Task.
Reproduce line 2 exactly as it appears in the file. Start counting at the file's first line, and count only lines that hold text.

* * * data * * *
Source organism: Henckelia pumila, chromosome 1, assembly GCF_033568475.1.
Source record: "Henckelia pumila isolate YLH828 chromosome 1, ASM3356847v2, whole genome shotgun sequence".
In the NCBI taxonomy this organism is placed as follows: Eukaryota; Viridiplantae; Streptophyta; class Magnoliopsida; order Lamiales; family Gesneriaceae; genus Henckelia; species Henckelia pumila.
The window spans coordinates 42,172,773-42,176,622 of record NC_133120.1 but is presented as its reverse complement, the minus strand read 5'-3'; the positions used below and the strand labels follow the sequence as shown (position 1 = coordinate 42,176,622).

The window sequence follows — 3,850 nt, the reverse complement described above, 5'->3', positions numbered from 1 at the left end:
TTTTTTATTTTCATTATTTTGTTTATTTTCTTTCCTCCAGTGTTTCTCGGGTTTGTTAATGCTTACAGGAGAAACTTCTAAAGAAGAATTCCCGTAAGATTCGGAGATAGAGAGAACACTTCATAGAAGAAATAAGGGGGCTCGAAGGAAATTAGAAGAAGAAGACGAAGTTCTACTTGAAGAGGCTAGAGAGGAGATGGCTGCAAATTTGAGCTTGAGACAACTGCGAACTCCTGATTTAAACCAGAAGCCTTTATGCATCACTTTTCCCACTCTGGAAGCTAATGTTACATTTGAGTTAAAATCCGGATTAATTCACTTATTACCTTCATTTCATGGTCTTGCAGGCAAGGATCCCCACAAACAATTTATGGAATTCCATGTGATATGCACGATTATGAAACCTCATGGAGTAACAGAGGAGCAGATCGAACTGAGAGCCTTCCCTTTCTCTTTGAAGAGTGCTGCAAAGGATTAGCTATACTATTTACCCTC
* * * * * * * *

Source record: "Henckelia pumila isolate YLH828 chromosome 1, ASM3356847v2, whole genome shotgun sequence".